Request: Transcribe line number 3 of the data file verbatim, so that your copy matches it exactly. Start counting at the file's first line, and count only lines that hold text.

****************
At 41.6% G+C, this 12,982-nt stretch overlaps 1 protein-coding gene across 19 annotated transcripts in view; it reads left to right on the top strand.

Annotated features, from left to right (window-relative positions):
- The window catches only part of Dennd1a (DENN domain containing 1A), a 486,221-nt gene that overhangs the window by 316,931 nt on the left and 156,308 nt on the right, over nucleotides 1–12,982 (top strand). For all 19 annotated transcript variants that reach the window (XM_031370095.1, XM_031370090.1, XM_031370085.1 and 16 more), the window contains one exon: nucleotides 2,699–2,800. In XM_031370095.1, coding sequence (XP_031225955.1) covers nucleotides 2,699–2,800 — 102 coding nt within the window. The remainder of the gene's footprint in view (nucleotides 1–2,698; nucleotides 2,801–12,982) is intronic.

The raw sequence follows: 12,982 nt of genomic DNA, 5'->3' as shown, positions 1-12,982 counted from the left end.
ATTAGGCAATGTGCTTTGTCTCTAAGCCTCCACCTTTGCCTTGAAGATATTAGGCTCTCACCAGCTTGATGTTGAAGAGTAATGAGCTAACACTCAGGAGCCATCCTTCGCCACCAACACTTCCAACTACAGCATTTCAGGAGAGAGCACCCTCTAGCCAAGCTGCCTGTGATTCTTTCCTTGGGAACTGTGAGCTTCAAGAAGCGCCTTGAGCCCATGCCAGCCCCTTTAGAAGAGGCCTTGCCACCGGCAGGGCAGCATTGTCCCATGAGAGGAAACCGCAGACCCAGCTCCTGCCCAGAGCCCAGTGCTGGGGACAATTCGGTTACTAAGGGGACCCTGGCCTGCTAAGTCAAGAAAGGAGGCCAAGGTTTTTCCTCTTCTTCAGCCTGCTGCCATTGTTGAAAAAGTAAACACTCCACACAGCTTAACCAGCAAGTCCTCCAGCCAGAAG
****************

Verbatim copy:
- The window catches only part of Dennd1a (DENN domain containing 1A), a 486,221-nt gene that overhangs the window by 316,931 nt on the left and 156,308 nt on the right, over nucleotides 1–12,982 (top strand). For all 19 annotated transcript variants that reach the window (XM_031370095.1, XM_031370090.1, XM_031370085.1 and 16 more), the window contains one exon: nucleotides 2,699–2,800. In XM_031370095.1, coding sequence (XP_031225955.1) covers nucleotides 2,699–2,800 — 102 coding nt within the window. The remainder of the gene's footprint in view (nucleotides 1–2,698; nucleotides 2,801–12,982) is intronic.